Those who know me will also know that I have (at least) a couple of weaknesses: a proper cappuccino and motorbikes. In ‘normal’ times (that is, pre-COVID), if I was working at home for a few days in a row, I would get up early and ride to my local Costa to be there when it opened, so that I could have a change of working environment for a couple of hours, whilst getting a buzz both from the bike and the caffeine in my frothy coffee. Having worked from home for over four and a half months straight, now that my local Costa has re-opened for dining in, I will be on the bike and back there for my cappuccinos and a change of scenery.
Whilst I am acutely aware of the importance of staying alert and respecting social distancing, for many of us there is a strong desire to do some of the things we took for granted pre-COVID. So I was surprised to find out that under the Chancellor’s ‘Eat Out to Help Out’ scheme, if I do my ride to Costa between Mondays and Wednesdays this month, and have a working breakfast there, I will get 50% off my bill. Of course, the hospitality sector (along with many others) has taken a massive hit over the past few months, but without straying too much into politics, you do wonder how well targeted the scheme is. I know I would be getting on my bike to Costa anyway, irrespective of the discount scheme (and this from a Yorkshireman). Also, how much spare capacity will eateries have if they are required to reduce the number of customers they can serve?
It would seem that Jim Harra, HMRC’s Chief Executive and First Permanent Secretary, also has doubts over whether the scheme represents value for money, having written to the Chancellor asking for written instructions to proceed with the scheme. The exchange of correspondence is interesting and can be found at https://tinyurl.com/ybbnsxta. A similar exchange of correspondence has also taken place in relation to the Job Retention Bonus and the correspondence can be found at https://tinyurl.com/y9wby6lw. Whilst I do not have the best memory in the world, I do not recall seeing an exchange like this before.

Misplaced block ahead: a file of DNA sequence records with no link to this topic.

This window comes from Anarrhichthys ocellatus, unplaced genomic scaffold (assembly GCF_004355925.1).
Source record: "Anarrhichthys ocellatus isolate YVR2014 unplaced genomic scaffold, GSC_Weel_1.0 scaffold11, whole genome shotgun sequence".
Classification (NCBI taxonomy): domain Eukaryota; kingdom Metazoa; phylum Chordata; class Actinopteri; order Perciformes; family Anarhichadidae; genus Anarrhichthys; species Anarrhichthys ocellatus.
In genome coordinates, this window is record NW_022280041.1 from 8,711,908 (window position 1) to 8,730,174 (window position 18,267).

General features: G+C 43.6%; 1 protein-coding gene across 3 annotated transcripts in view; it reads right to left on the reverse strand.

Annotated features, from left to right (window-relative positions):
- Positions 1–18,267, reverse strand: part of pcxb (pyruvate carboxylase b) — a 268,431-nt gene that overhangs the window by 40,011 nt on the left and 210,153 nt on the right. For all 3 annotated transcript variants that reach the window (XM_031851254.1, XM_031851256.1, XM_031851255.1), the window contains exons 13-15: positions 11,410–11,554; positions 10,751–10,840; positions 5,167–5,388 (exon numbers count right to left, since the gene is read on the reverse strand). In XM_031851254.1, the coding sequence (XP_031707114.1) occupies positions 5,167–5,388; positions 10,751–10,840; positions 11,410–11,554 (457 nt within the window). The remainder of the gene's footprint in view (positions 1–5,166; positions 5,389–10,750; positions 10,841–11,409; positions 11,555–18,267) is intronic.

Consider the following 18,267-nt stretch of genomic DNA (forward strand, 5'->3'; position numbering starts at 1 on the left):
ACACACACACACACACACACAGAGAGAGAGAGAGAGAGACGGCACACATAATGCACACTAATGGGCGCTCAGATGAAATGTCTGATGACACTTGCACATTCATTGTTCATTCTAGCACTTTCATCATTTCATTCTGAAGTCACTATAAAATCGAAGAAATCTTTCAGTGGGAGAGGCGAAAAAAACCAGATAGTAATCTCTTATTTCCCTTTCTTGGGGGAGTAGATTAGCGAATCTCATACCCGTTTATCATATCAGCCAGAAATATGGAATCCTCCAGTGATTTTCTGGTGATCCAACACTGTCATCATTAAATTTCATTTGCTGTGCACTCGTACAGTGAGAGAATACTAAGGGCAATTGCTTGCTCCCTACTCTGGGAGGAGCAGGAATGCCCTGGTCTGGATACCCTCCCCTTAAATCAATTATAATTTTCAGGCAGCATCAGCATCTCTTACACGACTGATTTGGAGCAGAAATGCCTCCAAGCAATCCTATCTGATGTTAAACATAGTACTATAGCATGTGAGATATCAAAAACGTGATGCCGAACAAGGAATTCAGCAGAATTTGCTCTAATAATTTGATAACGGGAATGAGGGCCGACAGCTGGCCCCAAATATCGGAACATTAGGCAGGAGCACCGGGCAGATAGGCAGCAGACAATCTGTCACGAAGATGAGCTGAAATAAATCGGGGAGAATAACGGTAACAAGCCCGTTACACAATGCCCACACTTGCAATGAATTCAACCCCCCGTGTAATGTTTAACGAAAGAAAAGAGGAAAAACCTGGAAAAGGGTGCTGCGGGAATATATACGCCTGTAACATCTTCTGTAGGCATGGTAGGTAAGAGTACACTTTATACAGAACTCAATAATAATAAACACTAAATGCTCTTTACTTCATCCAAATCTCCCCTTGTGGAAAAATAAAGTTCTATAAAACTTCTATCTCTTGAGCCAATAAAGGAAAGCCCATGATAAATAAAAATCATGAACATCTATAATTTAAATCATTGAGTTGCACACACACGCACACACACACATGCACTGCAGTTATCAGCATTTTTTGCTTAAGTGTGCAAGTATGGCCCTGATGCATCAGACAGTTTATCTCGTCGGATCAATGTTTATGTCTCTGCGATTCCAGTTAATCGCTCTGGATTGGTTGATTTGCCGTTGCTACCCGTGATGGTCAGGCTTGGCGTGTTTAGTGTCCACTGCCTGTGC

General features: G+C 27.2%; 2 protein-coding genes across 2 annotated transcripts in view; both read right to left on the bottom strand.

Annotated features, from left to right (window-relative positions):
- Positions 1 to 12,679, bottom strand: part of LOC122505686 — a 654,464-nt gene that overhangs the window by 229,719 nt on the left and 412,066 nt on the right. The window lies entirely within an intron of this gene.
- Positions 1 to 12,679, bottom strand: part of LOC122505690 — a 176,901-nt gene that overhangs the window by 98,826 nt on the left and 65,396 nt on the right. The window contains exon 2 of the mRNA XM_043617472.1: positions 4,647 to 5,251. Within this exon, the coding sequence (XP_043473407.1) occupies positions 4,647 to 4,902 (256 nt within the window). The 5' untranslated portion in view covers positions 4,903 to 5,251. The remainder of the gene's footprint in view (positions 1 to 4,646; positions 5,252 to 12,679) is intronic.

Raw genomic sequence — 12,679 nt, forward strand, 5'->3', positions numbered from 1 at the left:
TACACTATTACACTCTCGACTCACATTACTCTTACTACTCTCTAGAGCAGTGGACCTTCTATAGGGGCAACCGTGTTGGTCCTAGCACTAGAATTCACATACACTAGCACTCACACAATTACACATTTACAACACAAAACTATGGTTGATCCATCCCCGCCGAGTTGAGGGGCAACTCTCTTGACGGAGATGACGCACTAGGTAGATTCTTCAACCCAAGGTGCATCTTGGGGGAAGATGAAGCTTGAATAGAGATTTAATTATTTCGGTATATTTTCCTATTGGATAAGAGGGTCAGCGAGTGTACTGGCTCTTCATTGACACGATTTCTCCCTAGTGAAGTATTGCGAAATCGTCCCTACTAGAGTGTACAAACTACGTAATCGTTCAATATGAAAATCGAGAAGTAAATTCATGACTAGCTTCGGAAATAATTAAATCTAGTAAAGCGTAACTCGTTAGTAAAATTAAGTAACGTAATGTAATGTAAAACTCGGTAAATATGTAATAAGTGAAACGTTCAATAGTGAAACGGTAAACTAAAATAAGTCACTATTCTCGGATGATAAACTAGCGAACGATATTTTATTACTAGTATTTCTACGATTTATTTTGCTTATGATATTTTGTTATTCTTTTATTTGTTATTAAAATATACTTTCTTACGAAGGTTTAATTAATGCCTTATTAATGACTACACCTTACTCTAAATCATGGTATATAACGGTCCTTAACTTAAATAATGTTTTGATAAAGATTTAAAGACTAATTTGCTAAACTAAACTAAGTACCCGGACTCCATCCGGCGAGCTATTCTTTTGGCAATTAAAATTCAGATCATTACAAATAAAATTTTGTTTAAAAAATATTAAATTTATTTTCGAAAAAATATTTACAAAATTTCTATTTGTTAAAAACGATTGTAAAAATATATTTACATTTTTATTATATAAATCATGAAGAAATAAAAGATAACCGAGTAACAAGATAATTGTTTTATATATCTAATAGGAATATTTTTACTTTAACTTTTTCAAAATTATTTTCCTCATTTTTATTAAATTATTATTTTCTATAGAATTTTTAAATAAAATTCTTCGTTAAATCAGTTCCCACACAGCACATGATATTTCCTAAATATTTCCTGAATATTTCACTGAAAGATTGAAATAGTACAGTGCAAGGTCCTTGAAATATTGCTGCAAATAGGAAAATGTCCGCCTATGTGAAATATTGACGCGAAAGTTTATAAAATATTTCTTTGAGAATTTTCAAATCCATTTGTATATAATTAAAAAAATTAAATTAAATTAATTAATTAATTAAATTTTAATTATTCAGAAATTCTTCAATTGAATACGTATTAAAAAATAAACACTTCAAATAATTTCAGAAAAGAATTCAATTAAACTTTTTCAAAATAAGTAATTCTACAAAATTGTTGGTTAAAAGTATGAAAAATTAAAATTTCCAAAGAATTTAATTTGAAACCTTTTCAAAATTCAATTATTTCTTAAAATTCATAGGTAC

It is also noteworthy that these are two further schemes that HMRC has been tasked with delivering. The Job Retention Bonus will not be payable until early 2021, and will hopefully just be an extension of the systems used for the Job Retention Scheme. However, the Eat Out to Help Out scheme is brand new and goes live on 3 August, and the registration process launched on 13 July. HMRC are also part way through delivering the flagship Self-Employment Income Support Scheme and Job Retention Scheme, whilst themselves having to adapt to the challenges faced by all organisations such as homeworking, social distancing, staff absences, etc. How will HMRC cope?
Part of the answer to this question can be found by looking at HMRC’s performance measures, which we track on the CIOT website (see bit.ly/30cukfS). Unsurprisingly, some aspects of HMRC’s performance are falling short of target.
This leads me onto my final point – what is the consequence of HMRC failing to meet the standards set for them? If a taxpayer fails to meet their obligations, there can be serious consequences. But what if HMRC fail to meet their obligations? At least outwardly, the consequences seem to be negligible. This will form an important part of our response to the consultation on HMRC’s charter, which we will report on in more detail next month.